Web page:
In 2007, a shooting rampage at Virginia Tech left 33 people dead. It was a turning point. Now, the debate over gun control often centers on schools.
Julie Gavran represents Students for Gun-Free Schools, a group started after Virginia Tech. She was also a victim of gun violence fourteen years ago.
February 23rd, 1999 – Ohio Dominican University
“I was an undergraduate student. We were in a dorm.”
“I just exited my room to throw away my trash.”
“He just came out. He had the gun. We were about this far away and he started flashing it in front of me. I turned around to walk away. He called my name a couple times.”
“When I turned around, he had it pointed, point-blank, to my face.”
“I knew immediately that it was real.”
“That’s when he pulled the trigger a couple of times. Like I said, I don’t know if it wasn’t loaded or if it just jammed.”
“I ran back to my room.”
“It was like, run in and quickly shut the door. Just kind of collapse at that point.”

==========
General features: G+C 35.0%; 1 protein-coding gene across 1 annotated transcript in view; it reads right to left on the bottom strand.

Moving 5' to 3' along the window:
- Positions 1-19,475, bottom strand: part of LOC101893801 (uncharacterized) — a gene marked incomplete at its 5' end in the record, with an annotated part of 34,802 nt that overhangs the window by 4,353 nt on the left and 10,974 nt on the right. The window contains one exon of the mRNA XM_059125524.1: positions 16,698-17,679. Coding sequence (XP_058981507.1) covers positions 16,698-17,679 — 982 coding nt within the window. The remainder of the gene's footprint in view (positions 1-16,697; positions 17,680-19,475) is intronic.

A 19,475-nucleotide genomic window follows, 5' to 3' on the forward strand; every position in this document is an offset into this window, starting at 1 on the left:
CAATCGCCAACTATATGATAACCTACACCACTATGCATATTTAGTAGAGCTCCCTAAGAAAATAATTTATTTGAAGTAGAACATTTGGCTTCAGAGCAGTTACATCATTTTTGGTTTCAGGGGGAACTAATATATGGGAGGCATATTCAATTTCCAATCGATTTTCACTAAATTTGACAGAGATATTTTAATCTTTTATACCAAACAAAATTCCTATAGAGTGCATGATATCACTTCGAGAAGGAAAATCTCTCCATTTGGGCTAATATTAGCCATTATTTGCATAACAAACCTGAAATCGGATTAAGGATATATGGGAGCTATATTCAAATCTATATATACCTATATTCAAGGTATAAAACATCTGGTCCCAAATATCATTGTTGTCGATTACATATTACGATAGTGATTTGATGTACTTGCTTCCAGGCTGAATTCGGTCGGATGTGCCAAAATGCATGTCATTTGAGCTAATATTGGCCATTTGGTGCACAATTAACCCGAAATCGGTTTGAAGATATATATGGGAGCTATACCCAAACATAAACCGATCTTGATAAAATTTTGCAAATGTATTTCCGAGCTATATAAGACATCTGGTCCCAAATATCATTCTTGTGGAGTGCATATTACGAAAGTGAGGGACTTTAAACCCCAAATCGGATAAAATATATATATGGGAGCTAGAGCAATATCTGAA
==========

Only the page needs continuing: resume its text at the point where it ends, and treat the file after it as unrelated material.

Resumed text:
“I was full of fear.”
“Security searched the room. They found multiple weapons.”
“He said that he was an immature 18-year-old from another country. Administration tended to believe him.”
“It was kind of the end of the case for them.”
That experience is why Gavran thinks guns should stay off campuses.
“You never know when it will accidentally go off and shoot someone. It’s just, the college campus isn’t the place.”
On the other end of the spectrum is another group that started after Virginia Tech: Students for Concealed Carry. In north Texas, the group is represented by Tim Gottleber, a professor at North Lake College in Dallas.
“Every mass shooting in the last 50 years has happened in a gun free zone. “
“I don’t want to have a gun so I can shoot somebody. I want to have guns on campus so bad guys don’t even come there. That’s the real message.”
“I want them to think twice about going to my campus.”
- What banning concealed carry will mean for university students (collegian.com)
- Texas lawmakers renew debate over guns on campus (kens5.com)